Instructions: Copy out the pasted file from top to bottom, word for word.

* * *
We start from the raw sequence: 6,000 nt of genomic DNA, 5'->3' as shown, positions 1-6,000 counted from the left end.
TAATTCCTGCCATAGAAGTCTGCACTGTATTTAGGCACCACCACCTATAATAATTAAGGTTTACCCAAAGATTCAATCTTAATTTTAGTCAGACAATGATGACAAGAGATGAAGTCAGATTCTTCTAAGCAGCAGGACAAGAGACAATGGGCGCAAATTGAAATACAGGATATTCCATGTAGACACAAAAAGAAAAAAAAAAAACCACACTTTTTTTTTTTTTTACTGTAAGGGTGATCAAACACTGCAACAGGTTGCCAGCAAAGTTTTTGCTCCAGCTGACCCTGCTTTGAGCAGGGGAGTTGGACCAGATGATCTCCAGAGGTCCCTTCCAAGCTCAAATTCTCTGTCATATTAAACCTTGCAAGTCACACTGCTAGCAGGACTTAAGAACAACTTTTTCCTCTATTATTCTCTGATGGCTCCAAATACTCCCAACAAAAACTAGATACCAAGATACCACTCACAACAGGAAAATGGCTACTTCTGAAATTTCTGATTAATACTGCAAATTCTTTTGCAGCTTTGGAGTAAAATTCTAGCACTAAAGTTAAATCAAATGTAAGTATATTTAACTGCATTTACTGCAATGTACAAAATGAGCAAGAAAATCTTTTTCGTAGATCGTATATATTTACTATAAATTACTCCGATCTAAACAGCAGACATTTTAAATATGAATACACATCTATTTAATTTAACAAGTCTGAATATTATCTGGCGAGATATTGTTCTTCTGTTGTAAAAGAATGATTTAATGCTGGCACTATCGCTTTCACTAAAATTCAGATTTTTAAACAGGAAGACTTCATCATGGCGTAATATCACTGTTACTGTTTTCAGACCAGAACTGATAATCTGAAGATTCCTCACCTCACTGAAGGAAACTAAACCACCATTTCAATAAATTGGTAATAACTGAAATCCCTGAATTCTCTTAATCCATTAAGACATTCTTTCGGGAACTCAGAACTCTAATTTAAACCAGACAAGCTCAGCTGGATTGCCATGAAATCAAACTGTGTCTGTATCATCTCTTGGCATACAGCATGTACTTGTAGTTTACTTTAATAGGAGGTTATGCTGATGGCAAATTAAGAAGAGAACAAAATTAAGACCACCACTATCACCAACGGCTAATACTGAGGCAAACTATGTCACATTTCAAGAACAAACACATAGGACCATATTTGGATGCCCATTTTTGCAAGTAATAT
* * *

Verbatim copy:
We start from the raw sequence: 6,000 nt of genomic DNA, 5'->3' as shown, positions 1-6,000 counted from the left end.
TAATTCCTGCCATAGAAGTCTGCACTGTATTTAGGCACCACCACCTATAATAATTAAGGTTTACCCAAAGATTCAATCTTAATTTTAGTCAGACAATGATGACAAGAGATGAAGTCAGATTCTTCTAAGCAGCAGGACAAGAGACAATGGGCGCAAATTGAAATACAGGATATTCCATGTAGACACAAAAAGAAAAAAAAAAAACCACACTTTTTTTTTTTTTTACTGTAAGGGTGATCAAACACTGCAACAGGTTGCCAGCAAAGTTTTTGCTCCAGCTGACCCTGCTTTGAGCAGGGGAGTTGGACCAGATGATCTCCAGAGGTCCCTTCCAAGCTCAAATTCTCTGTCATATTAAACCTTGCAAGTCACACTGCTAGCAGGACTTAAGAACAACTTTTTCCTCTATTATTCTCTGATGGCTCCAAATACTCCCAACAAAAACTAGATACCAAGATACCACTCACAACAGGAAAATGGCTACTTCTGAAATTTCTGATTAATACTGCAAATTCTTTTGCAGCTTTGGAGTAAAATTCTAGCACTAAAGTTAAATCAAATGTAAGTATATTTAACTGCATTTACTGCAATGTACAAAATGAGCAAGAAAATCTTTTTCGTAGATCGTATATATTTACTATAAATTACTCCGATCTAAACAGCAGACATTTTAAATATGAATACACATCTATTTAATTTAACAAGTCTGAATATTATCTGGCGAGATATTGTTCTTCTGTTGTAAAAGAATGATTTAATGCTGGCACTATCGCTTTCACTAAAATTCAGATTTTTAAACAGGAAGACTTCATCATGGCGTAATATCACTGTTACTGTTTTCAGACCAGAACTGATAATCTGAAGATTCCTCACCTCACTGAAGGAAACTAAACCACCATTTCAATAAATTGGTAATAACTGAAATCCCTGAATTCTCTTAATCCATTAAGACATTCTTTCGGGAACTCAGAACTCTAATTTAAACCAGACAAGCTCAGCTGGATTGCCATGAAATCAAACTGTGTCTGTATCATCTCTTGGCATACAGCATGTACTTGTAGTTTACTTTAATAGGAGGTTATGCTGATGGCAAATTAAGAAGAGAACAAAATTAAGACCACCACTATCACCAACGGCTAATACTGAGGCAAACTATGTCACATTTCAAGAACAAACACATAGGACCATATTTGGATGCCCATTTTTGCAAGTAATAT